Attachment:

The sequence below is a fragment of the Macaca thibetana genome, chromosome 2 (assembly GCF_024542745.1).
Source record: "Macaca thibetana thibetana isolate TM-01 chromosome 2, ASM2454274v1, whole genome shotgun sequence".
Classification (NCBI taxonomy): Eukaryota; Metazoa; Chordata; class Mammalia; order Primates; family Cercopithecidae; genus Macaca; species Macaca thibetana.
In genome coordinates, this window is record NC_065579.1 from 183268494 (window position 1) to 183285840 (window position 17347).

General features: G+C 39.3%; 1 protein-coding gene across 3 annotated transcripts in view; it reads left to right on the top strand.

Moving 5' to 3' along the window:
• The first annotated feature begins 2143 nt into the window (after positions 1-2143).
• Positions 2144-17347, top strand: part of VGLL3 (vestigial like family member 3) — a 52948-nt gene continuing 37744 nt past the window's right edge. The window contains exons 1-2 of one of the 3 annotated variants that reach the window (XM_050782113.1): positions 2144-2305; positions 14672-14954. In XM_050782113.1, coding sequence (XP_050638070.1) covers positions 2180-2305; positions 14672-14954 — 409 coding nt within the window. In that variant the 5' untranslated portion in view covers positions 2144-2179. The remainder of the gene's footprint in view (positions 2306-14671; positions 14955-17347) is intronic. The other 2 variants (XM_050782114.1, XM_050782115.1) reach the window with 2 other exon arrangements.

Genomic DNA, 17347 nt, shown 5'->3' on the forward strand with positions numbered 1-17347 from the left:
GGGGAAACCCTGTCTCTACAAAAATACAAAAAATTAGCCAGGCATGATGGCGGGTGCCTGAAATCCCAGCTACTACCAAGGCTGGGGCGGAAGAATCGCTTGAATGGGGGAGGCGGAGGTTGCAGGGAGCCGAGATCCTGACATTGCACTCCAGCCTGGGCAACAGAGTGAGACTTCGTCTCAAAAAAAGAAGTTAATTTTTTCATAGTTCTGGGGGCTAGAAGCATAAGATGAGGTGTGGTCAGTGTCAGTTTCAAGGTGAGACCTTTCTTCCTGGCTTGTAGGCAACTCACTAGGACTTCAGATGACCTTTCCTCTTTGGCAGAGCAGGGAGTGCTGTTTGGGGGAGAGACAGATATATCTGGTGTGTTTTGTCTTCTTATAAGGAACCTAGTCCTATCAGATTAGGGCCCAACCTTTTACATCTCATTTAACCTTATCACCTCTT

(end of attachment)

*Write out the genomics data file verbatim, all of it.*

The sequence below is a fragment of the Macaca thibetana genome, chromosome 2 (assembly GCF_024542745.1).
Source record: "Macaca thibetana thibetana isolate TM-01 chromosome 2, ASM2454274v1, whole genome shotgun sequence".
Classification (NCBI taxonomy): Eukaryota; Metazoa; Chordata; class Mammalia; order Primates; family Cercopithecidae; genus Macaca; species Macaca thibetana.
In genome coordinates, this window is record NC_065579.1 from 183268494 (window position 1) to 183285840 (window position 17347).

General features: G+C 39.3%; 1 protein-coding gene across 3 annotated transcripts in view; it reads left to right on the top strand.

Moving 5' to 3' along the window:
• The first annotated feature begins 2143 nt into the window (after positions 1-2143).
• Positions 2144-17347, top strand: part of VGLL3 (vestigial like family member 3) — a 52948-nt gene continuing 37744 nt past the window's right edge. The window contains exons 1-2 of one of the 3 annotated variants that reach the window (XM_050782113.1): positions 2144-2305; positions 14672-14954. In XM_050782113.1, coding sequence (XP_050638070.1) covers positions 2180-2305; positions 14672-14954 — 409 coding nt within the window. In that variant the 5' untranslated portion in view covers positions 2144-2179. The remainder of the gene's footprint in view (positions 2306-14671; positions 14955-17347) is intronic. The other 2 variants (XM_050782114.1, XM_050782115.1) reach the window with 2 other exon arrangements.

Genomic DNA, 17347 nt, shown 5'->3' on the forward strand with positions numbered 1-17347 from the left:
GGGGAAACCCTGTCTCTACAAAAATACAAAAAATTAGCCAGGCATGATGGCGGGTGCCTGAAATCCCAGCTACTACCAAGGCTGGGGCGGAAGAATCGCTTGAATGGGGGAGGCGGAGGTTGCAGGGAGCCGAGATCCTGACATTGCACTCCAGCCTGGGCAACAGAGTGAGACTTCGTCTCAAAAAAAGAAGTTAATTTTTTCATAGTTCTGGGGGCTAGAAGCATAAGATGAGGTGTGGTCAGTGTCAGTTTCAAGGTGAGACCTTTCTTCCTGGCTTGTAGGCAACTCACTAGGACTTCAGATGACCTTTCCTCTTTGGCAGAGCAGGGAGTGCTGTTTGGGGGAGAGACAGATATATCTGGTGTGTTTTGTCTTCTTATAAGGAACCTAGTCCTATCAGATTAGGGCCCAACCTTTTACATCTCATTTAACCTTATCACCTCTT